The history of eyewear in the NBA is a rich one. Nobody's going to poke fun at "old four-eyes" when he jams the ball through the hoop and in your face.
Eyeglasses were first invented by Salvino D'Armate in Italy back in 1284. Since that time, many people have worn glasses. In fact, an estimated 96 million Americans require glasses or contact lenses.
Even with advancements in corrective vision such as Lasik surgery, many people prefer to don the classic spectacles.
In the sports world, many players opt for prescription goggles to help them see. Here are 10 of the best NBA players to wear glasses or goggles on the court.
Formerly known as Lew Alcindor, Jabbar was drafted first overall by the Milwaukee Bucks in the 1969 NBA Draft. Kareem has gone on to become one of the greatest players of all-time.
Kareem holds the record for most points scored by an NBA player in a career with 38,387, over 10,000 more than any active player.
Jabbar has racked up six NBA titles, six MVP awards, 19 NBA All-Star appearances, a Rookie of the Year award, and NCAA Player of the Year nod, among many other achievements.
Kareem also had some fine movie roles in his post-NBA career. Among them; Game of Death (with Bruce Lee), Airplane!, Fletch, and, everybody's favorite basketball film, Slam Dunk Ernest.
Kareem Abdul-Jabbar wore goggles after having his cornea scratched in a college game against Houston. He has since worn them for protection.
One trademark of his is highly effective sky hook shot, which has yet to be replicated with similar results.
In November of 2009, Kareem was diagnosed with a rare form of leukemia that, if treated properly, will not hinder his ability to live a long and normal lifestyle.
When you are on a teams with Michael Jordan, Kareem Abdul-Jabbar, and Magic Johnson, it's very easy to get overlooked. James Worthy wasn't even the most famous guy with goggles on his team.
On the court, however, teams had to take notice of Worthy because he too, was a force to be reckoned with.
"Big Game James" won an NCAA Championship with North Carolina and three NBA titles with the LA Lakers. Worthy was recognized as the Most Outstanding Player in the 1982 NCAA Tournament and in 1988 was named MVP of the NBA Finals.
The seven time NBA All-Star spent his entire professional career with the Lakers and remains one of the most underrated players in NBA history.
Kurt Rambis was best known for wearing his Buddy Holly-style glasses and an ever present mustache.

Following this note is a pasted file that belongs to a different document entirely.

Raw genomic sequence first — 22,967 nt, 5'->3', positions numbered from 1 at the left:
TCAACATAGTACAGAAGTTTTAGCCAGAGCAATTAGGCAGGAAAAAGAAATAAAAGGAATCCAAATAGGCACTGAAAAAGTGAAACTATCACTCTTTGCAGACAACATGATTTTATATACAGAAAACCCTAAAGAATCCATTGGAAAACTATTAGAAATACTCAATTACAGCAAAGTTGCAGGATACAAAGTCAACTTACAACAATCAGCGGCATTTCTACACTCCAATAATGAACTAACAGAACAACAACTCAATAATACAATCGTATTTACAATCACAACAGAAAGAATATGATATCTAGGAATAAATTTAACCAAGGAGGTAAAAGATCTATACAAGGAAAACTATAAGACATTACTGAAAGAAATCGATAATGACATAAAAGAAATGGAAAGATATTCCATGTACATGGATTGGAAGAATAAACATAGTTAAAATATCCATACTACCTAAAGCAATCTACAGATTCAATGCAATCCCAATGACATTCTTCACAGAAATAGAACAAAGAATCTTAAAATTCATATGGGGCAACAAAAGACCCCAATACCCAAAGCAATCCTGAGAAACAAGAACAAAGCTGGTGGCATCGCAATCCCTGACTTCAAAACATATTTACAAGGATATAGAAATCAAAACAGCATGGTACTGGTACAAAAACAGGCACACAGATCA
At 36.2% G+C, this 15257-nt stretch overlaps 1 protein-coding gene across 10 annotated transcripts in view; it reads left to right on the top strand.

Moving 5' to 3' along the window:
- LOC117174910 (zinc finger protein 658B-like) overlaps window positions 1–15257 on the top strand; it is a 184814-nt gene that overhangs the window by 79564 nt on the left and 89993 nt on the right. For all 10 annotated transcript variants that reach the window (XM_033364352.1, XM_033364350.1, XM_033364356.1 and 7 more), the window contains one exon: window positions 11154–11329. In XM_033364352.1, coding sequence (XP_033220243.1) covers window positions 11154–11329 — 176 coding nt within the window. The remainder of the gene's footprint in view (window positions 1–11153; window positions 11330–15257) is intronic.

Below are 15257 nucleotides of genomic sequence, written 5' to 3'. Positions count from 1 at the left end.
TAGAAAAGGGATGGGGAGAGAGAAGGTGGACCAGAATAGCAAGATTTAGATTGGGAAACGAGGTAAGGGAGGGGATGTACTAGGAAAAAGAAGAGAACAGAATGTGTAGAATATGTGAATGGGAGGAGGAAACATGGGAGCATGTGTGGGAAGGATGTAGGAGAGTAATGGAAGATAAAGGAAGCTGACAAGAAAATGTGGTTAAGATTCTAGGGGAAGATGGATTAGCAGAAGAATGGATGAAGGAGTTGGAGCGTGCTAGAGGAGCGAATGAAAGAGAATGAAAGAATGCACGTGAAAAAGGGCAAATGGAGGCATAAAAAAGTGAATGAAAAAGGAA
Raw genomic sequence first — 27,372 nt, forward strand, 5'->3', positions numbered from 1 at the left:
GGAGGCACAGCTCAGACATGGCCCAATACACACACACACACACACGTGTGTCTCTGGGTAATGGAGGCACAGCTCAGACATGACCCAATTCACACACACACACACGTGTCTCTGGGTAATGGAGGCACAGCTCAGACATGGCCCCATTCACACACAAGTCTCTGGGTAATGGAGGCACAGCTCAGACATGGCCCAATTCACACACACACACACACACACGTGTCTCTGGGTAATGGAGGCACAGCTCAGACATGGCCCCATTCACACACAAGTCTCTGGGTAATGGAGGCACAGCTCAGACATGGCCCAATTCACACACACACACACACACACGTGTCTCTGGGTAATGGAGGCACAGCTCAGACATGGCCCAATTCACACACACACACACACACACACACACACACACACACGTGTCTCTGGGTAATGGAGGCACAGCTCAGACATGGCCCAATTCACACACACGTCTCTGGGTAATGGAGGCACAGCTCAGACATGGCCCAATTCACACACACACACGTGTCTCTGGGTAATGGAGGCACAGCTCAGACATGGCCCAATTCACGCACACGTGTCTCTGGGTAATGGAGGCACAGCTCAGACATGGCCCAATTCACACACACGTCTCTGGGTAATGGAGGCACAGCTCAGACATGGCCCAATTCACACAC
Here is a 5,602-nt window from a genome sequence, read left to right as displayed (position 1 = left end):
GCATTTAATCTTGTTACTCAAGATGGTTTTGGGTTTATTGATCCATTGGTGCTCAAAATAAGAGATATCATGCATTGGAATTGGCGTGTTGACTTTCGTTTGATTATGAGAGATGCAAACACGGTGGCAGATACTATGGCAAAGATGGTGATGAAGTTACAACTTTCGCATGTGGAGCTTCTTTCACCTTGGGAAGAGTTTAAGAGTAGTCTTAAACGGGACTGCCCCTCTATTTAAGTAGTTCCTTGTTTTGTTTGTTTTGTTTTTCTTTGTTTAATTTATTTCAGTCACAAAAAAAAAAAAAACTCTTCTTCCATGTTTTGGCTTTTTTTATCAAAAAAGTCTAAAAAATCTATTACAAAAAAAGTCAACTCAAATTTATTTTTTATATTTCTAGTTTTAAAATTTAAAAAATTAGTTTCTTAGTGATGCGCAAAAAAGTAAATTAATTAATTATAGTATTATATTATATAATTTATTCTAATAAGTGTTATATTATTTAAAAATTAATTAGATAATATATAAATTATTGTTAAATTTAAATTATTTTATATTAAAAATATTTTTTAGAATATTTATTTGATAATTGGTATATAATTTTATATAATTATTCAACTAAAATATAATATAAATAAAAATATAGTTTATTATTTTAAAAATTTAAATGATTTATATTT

Rambis played in the Greek League before signing with the LA Lakers in 1981, where he spent most of his 14 year NBA career. In LA, Rambis accumulated four NBA titles.
Rambis went on to become an assistant coach for the Lakers in 2002 under head coach Phil Jackson.
On August 8, 2009 Rambis was introduced as the new head coach of the Minnesota Timberwolves. Sadly, Coach Rambis has neither a mustache or those glasses that he was so well known for in his playing days.
Though not the first name that comes to mind when you think of the Utah Jazz in the eighties and nineties, Thurl Bailey was the seventh overall pick for Utah in the 1983 NBA Draft.
As part of Jim Valvano's miracle 1983 NC State Wolfpack NCAA championship team, Bailey led the team in scoring and rebounding.
After his playing career, Bailey went on to record some R&B/Nu Soul fusion records, converted to a Mormon, and becoming active in the Republican party.
We like to remember him best for his sweet eyewear and short-shorts
A member of the University of Houston's "Phi Slamma Jamma" with Clyde Drexler, "Hakeem the Dream" fell short of the NCAA Championship three times before bolting to the NBA.
The Houston Rockets selected Olajuwon first overall and were never second guessed in a draft that included Michael Jordan, Charles Barkley, John Stockton, and...ahem...Sam Bowie.
Hakeem went on to win two NBA titles with Houston (as well as two Finals MVPs), along with an NBA MVP honor, an Olympic Gold medal, and a slew of other accolades.
For only a short period in 1991 did Olajuwon wear goggles, but for being such an outstanding player, he was worth mentioning on this list.
Buck Williams was named NBA Rookie of the Year in 1983 after being selected third overall by the New Jersey Nets. He went on to have a 17 year career with three NBA All-Star appearances.
With all of his accomplishments, an awesome name, and a reputation for durability, it's sad that the only thing we can rely on people remembering about Buck are his goggles.
Nobody in the NBA embraced the goggles more than Horace Grant. Often changing the color of his rims to match his teams colors, Grant turned his vision problem into a fashion accessory.
With the Bulls for three championships, the Lakers for one, and the Magic for another appearance in the Finals, along with a stint in Seattle, Grant was a reliable source of rebounds and overall intensity.
Besides having one of the toughest names in sports, Bo Outlaw ushered in the new era of NBA goggles.
Bo was never the best player in the league, but he did provide oft overlooked defense for his teams.
After recording his first triple-double, Outlaw responded with, "What’s that, some kind of hamburger?"
No Bo, that is some kind of stat.
Ben Wallace is one of the all-time great NBA defenders. Winning a championship with the 2003-04 Detroit Pistons and winning four Defensive Player of the Year honors, Wallace has cemented his name in NBA history.
In 2005, Wallace wore oversized goggles for part of the first quarter of a Piston's game. It was just enough to put his name in goggles history as well.
Amar'e Stoudemire was the first player drafted out of high school to go on to win Rookie of the Year, which he did in 2003 by beating out Yao Ming.
Stoudemire is a four time NBA All-Star and a one time Olympic bronze medalist.
Amar'e overcame persistant knee problems only to be plagued by persistant eye problems. His solution, eye surgery and a new style of goggles made by Oakley.